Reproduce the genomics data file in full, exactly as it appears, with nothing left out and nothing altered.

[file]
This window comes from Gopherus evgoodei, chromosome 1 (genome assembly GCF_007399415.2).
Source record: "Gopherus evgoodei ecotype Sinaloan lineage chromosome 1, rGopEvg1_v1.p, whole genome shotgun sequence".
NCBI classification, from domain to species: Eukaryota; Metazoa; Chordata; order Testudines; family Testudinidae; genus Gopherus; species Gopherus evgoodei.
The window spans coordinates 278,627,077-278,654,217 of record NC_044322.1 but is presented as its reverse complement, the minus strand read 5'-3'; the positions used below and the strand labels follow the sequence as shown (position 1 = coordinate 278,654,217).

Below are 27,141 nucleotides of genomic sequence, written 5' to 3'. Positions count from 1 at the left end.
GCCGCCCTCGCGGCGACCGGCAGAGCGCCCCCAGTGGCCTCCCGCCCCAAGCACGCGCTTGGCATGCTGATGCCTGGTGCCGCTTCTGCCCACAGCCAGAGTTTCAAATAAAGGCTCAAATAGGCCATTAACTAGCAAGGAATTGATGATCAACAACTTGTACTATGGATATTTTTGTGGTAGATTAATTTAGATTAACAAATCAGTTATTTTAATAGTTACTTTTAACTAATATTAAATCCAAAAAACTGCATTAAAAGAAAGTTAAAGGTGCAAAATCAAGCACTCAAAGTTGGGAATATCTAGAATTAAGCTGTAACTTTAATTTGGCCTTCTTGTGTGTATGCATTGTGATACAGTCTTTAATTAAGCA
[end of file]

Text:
This window comes from Gopherus evgoodei, chromosome 1 (genome assembly GCF_007399415.2).
Source record: "Gopherus evgoodei ecotype Sinaloan lineage chromosome 1, rGopEvg1_v1.p, whole genome shotgun sequence".
NCBI classification, from domain to species: Eukaryota; Metazoa; Chordata; order Testudines; family Testudinidae; genus Gopherus; species Gopherus evgoodei.
The window spans coordinates 278,627,077-278,654,217 of record NC_044322.1 but is presented as its reverse complement, the minus strand read 5'-3'; the positions used below and the strand labels follow the sequence as shown (position 1 = coordinate 278,654,217).

Below are 27,141 nucleotides of genomic sequence, written 5' to 3'. Positions count from 1 at the left end.
GCCGCCCTCGCGGCGACCGGCAGAGCGCCCCCAGTGGCCTCCCGCCCCAAGCACGCGCTTGGCATGCTGATGCCTGGTGCCGCTTCTGCCCACAGCCAGAGTTTCAAATAAAGGCTCAAATAGGCCATTAACTAGCAAGGAATTGATGATCAACAACTTGTACTATGGATATTTTTGTGGTAGATTAATTTAGATTAACAAATCAGTTATTTTAATAGTTACTTTTAACTAATATTAAATCCAAAAAACTGCATTAAAAGAAAGTTAAAGGTGCAAAATCAAGCACTCAAAGTTGGGAATATCTAGAATTAAGCTGTAACTTTAATTTGGCCTTCTTGTGTGTATGCATTGTGATACAGTCTTTAATTAAGCA